The Brimlock auxilia are troops drawn from the tribute worlds and vary in terms of troop type and ability. The only one specified in the novel are the troops drawn from Marguerite. These are based on Ghurkhas, however instead of carrying a kukri, they use a heavy chopping blade that curves inwards called a falcata (actually of pre-Roman Iberian origin). Marguerite auxilia are nicknamed ‘fell-cutters’ after this blade and, in contrast to the low opinion that most Brimlockers have of margoes, the fell-cutters have a fearsome and savage reputation amongst regular Brimlock regiments.
Regimental numbers are always recycled. When a new regiment is raised, it is given the number and the colours of a previous regiment that has been retired. The regiment takes the colours with it on campaign until it finally loses so many men that the regiment is consolidated into another or dissolved entirely. When regiments are consolidated, the lowest regimental number is retained and the higher number is retired. As lower numbers are also given out first to new regiments, low regiment numbers such as the Brimlock 1st are constantly in use.
At that point that a regiment is dissolved, the regiment’s colours are returned to Brimlock in the company of a few of the most decorated officers and men of the regiment (known as the colour-guard).
Once a regiment leaves Brimlock, only the members of the colour-guard ever come back. It is the highest honour to be part of the colour-guard and competition to be a part of it can be intense. Its men are feted, promoted and either become the core of a new regiment or, if they are too old or injured, they become magisters (teachers) at the officer schola.
Along with experience, military strategy and knowledge of different foes, the colour-guard also bring more mundane items with them. One of these is tanna, a Valhallan beverage which was brought back to Brimlock by a returning colour-guard. Tanna is now a popular drink on Brimlock and their regiments spread it to whatever part of the galaxy they’re sent. Brimlock troopers also use tanna to stain helmets and uniforms as improvised camouflage.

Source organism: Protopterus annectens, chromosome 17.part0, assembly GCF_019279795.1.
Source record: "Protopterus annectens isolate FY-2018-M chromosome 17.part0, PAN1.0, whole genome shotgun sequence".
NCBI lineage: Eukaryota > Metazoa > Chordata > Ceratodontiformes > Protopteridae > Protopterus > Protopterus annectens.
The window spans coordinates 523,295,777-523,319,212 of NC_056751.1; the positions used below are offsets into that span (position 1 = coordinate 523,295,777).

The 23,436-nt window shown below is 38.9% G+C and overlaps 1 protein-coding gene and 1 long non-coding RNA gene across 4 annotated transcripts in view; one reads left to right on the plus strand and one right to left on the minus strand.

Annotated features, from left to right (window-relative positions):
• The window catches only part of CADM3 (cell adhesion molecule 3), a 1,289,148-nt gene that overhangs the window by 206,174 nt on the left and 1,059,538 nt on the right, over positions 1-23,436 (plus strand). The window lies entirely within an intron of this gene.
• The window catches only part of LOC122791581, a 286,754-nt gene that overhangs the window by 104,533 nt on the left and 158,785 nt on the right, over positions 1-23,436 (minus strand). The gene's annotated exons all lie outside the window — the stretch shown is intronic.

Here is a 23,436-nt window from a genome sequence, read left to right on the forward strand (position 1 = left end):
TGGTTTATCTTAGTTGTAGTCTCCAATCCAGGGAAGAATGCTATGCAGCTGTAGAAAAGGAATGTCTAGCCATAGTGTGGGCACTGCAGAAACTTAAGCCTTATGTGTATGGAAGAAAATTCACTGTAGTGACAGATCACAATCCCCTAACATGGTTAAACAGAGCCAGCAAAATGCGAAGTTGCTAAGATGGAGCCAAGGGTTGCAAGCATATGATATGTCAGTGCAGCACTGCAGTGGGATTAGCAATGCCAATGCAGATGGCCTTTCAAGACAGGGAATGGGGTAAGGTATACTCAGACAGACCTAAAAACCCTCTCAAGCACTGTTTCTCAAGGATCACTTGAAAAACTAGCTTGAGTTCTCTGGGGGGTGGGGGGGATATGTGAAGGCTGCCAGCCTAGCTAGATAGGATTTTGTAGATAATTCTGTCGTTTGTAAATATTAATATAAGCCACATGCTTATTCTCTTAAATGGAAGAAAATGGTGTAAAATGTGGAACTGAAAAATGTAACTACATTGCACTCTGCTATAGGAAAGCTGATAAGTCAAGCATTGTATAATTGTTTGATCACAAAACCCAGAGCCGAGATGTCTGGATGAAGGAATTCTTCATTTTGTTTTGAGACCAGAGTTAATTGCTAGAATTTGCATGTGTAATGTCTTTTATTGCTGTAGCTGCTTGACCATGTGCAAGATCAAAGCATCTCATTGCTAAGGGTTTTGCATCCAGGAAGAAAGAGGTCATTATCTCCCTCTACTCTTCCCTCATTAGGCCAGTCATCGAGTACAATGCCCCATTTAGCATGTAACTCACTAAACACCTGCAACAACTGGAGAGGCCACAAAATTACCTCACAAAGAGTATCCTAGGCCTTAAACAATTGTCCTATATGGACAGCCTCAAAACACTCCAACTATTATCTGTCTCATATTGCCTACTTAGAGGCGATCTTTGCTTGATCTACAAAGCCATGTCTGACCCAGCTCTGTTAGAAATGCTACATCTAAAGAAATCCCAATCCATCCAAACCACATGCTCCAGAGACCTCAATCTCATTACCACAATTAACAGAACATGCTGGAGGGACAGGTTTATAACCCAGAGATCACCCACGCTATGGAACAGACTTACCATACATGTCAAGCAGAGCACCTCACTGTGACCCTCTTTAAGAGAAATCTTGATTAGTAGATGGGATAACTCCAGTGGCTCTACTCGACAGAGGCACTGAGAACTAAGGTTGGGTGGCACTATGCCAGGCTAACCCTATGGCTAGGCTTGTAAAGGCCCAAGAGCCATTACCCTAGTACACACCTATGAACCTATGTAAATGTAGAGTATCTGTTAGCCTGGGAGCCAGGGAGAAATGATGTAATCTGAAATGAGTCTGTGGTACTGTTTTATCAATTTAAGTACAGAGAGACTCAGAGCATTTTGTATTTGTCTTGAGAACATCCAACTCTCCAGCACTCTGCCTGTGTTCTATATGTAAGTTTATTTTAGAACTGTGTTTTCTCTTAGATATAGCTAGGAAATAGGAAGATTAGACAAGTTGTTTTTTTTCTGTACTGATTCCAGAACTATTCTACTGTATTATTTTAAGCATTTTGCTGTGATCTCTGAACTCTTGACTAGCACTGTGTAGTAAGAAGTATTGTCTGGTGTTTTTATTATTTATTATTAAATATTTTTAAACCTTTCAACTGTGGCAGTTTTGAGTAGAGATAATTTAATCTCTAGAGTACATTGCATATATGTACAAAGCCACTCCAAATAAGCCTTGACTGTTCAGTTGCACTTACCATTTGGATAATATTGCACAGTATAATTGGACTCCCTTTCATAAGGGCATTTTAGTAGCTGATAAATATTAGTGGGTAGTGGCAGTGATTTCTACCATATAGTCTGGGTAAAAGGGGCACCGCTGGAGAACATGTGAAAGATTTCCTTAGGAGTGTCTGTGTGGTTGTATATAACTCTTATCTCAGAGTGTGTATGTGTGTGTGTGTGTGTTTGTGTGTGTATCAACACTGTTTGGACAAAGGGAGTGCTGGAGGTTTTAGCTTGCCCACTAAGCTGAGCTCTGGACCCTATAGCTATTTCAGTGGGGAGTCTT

While the Brimlocks vary their strategy to their campaign, they prefer to operate from fixed, defensible bases. A typical Brimlock campaign will begin by landing of one or more Deployable Outpost Vehicle (DOV) from orbit at a suitable location. These vehicles will then be deployed into a standard pattern fort in about a day, providing the regiments with a secure base of operations. Once that is done, they will proceed with the overall campaign objectives.
Orkoid birth & environment
Along with the Brimlock Dragoons, the novel also includes the birth of an ork and its first few weeks of life. Again, this may be incorrect or be altered, but this is how I described it.
- Orks and their ecology are fungus based.
- Orks shed spores throughout their lives, but particularly at the moment of death
- Spores may lie dormant if there is sufficient orkoid life around it, otherwise it will develop into a form of orkoid life (flora, squig, gretchin, ork etc.)
- Ork-spores grow in sacs under the ground. When sufficiently developed, the ork clambers out of the sac. New born orks gravitate towards ork settlements and there become a part of ork culture.